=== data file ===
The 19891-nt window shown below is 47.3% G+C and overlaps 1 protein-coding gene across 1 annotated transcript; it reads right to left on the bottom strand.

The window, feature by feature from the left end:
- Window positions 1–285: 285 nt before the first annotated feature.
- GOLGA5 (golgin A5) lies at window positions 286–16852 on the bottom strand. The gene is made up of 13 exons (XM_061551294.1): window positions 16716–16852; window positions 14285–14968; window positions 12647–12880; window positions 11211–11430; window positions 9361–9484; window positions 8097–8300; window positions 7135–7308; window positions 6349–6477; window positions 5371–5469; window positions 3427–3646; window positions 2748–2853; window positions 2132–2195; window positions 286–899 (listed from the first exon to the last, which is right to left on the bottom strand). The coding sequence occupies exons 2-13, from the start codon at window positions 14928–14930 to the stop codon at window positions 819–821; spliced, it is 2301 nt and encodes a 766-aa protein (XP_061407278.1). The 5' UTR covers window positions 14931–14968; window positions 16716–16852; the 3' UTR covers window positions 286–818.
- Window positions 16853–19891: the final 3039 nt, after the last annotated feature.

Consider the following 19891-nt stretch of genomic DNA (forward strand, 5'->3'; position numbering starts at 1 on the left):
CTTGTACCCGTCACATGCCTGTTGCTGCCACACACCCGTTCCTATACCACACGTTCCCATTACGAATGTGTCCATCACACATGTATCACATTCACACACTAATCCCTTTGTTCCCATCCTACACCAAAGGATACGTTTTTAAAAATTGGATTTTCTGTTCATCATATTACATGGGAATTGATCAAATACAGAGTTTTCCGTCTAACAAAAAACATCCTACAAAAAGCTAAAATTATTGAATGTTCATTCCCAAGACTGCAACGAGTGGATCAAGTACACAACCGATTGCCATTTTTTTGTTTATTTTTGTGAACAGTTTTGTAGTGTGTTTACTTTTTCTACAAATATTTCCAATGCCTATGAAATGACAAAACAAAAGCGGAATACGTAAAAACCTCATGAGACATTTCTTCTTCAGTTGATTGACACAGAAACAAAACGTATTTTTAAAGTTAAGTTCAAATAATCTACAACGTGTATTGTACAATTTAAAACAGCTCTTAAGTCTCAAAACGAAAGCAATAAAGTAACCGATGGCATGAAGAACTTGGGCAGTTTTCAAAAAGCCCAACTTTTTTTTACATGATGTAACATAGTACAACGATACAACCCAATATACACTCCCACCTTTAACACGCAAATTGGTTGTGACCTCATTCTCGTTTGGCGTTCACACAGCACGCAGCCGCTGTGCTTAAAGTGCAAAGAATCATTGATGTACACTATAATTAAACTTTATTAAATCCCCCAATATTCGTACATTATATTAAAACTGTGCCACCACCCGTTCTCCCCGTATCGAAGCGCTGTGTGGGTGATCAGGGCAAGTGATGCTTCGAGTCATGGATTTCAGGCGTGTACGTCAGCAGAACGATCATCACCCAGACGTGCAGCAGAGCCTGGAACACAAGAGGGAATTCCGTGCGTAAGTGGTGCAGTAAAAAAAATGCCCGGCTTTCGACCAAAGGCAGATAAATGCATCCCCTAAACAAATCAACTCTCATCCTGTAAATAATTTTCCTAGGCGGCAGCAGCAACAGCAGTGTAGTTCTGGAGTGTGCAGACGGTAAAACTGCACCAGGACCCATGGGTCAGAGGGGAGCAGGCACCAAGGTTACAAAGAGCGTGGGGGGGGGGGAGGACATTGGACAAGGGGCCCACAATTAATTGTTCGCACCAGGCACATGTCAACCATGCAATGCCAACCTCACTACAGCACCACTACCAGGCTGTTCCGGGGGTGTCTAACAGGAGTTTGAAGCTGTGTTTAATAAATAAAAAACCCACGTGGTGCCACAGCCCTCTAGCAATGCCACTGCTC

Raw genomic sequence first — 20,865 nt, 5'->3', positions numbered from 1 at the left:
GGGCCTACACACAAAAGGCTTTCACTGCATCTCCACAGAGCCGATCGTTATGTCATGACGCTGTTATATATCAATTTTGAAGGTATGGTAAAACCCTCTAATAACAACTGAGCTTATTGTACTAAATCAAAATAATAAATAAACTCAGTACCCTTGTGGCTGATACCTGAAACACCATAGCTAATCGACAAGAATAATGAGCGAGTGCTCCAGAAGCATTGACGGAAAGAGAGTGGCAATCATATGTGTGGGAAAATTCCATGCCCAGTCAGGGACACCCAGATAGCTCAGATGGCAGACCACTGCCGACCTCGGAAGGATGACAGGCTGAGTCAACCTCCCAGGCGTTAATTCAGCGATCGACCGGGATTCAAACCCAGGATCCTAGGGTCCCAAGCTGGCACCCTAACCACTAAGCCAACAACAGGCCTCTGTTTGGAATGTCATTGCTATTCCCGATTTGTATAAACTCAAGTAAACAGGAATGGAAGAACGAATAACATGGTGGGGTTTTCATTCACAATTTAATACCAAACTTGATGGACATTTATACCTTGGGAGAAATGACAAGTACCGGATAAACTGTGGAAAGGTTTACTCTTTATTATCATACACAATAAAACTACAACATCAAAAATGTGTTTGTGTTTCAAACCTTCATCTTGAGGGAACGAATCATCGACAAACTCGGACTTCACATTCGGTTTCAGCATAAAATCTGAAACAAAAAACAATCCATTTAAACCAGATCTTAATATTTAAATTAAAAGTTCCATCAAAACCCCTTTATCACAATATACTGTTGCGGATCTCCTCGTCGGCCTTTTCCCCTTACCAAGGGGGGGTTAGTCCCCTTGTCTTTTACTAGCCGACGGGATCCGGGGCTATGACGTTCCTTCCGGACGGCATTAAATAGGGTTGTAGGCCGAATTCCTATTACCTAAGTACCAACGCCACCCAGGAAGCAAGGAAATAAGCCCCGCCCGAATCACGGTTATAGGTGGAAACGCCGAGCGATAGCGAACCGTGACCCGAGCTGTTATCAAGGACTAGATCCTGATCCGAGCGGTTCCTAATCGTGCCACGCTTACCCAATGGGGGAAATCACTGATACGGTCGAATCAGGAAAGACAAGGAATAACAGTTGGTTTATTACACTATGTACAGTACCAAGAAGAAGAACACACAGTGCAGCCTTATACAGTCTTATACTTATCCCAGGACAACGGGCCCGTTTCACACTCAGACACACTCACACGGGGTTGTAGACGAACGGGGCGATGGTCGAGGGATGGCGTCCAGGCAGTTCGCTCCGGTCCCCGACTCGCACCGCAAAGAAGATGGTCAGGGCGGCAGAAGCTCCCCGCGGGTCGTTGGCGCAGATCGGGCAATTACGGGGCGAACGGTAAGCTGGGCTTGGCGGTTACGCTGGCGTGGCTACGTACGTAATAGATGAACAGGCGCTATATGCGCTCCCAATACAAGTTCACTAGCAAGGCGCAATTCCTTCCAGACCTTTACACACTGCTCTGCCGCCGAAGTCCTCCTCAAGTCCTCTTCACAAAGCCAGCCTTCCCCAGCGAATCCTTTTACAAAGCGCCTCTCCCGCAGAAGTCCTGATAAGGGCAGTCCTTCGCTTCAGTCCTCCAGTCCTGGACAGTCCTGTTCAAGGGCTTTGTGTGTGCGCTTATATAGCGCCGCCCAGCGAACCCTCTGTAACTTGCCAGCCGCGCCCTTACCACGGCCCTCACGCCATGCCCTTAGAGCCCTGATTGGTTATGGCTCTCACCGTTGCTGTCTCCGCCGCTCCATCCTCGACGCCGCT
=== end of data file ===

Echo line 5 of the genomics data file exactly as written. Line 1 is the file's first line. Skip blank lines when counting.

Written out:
- Window positions 16853–19891: the final 3039 nt, after the last annotated feature.